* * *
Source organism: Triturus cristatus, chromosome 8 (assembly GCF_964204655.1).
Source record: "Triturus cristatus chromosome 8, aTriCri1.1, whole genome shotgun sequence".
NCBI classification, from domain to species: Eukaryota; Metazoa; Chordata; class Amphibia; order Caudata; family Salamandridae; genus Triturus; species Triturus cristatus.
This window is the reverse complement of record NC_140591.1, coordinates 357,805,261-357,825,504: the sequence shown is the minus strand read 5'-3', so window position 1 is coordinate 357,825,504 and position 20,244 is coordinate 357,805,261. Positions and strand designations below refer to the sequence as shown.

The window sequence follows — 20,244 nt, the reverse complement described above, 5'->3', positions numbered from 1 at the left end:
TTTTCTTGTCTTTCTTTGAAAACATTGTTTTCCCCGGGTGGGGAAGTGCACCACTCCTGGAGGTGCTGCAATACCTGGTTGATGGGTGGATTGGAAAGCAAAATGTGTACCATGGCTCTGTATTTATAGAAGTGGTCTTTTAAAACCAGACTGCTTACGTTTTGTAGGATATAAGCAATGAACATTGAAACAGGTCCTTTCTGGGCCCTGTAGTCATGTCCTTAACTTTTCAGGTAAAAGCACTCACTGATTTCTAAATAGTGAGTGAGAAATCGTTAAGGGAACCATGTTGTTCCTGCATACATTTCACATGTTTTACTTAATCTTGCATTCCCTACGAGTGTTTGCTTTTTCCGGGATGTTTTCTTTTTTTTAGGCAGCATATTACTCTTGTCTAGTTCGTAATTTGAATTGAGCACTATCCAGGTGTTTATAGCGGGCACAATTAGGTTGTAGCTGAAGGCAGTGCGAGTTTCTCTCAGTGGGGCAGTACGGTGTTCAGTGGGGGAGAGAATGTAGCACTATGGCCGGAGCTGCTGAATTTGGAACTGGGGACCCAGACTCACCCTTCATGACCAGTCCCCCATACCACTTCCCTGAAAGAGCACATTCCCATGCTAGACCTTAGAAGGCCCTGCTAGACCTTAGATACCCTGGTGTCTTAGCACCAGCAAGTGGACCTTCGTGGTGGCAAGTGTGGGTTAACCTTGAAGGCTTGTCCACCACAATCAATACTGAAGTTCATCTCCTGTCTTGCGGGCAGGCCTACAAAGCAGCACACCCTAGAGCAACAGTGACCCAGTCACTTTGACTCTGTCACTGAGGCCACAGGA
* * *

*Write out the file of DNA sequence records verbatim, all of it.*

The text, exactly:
Source organism: Triturus cristatus, chromosome 8 (assembly GCF_964204655.1).
Source record: "Triturus cristatus chromosome 8, aTriCri1.1, whole genome shotgun sequence".
NCBI classification, from domain to species: Eukaryota; Metazoa; Chordata; class Amphibia; order Caudata; family Salamandridae; genus Triturus; species Triturus cristatus.
This window is the reverse complement of record NC_140591.1, coordinates 357,805,261-357,825,504: the sequence shown is the minus strand read 5'-3', so window position 1 is coordinate 357,825,504 and position 20,244 is coordinate 357,805,261. Positions and strand designations below refer to the sequence as shown.

The window sequence follows — 20,244 nt, the reverse complement described above, 5'->3', positions numbered from 1 at the left end:
TTTTCTTGTCTTTCTTTGAAAACATTGTTTTCCCCGGGTGGGGAAGTGCACCACTCCTGGAGGTGCTGCAATACCTGGTTGATGGGTGGATTGGAAAGCAAAATGTGTACCATGGCTCTGTATTTATAGAAGTGGTCTTTTAAAACCAGACTGCTTACGTTTTGTAGGATATAAGCAATGAACATTGAAACAGGTCCTTTCTGGGCCCTGTAGTCATGTCCTTAACTTTTCAGGTAAAAGCACTCACTGATTTCTAAATAGTGAGTGAGAAATCGTTAAGGGAACCATGTTGTTCCTGCATACATTTCACATGTTTTACTTAATCTTGCATTCCCTACGAGTGTTTGCTTTTTCCGGGATGTTTTCTTTTTTTTAGGCAGCATATTACTCTTGTCTAGTTCGTAATTTGAATTGAGCACTATCCAGGTGTTTATAGCGGGCACAATTAGGTTGTAGCTGAAGGCAGTGCGAGTTTCTCTCAGTGGGGCAGTACGGTGTTCAGTGGGGGAGAGAATGTAGCACTATGGCCGGAGCTGCTGAATTTGGAACTGGGGACCCAGACTCACCCTTCATGACCAGTCCCCCATACCACTTCCCTGAAAGAGCACATTCCCATGCTAGACCTTAGAAGGCCCTGCTAGACCTTAGATACCCTGGTGTCTTAGCACCAGCAAGTGGACCTTCGTGGTGGCAAGTGTGGGTTAACCTTGAAGGCTTGTCCACCACAATCAATACTGAAGTTCATCTCCTGTCTTGCGGGCAGGCCTACAAAGCAGCACACCCTAGAGCAACAGTGACCCAGTCACTTTGACTCTGTCACTGAGGCCACAGGA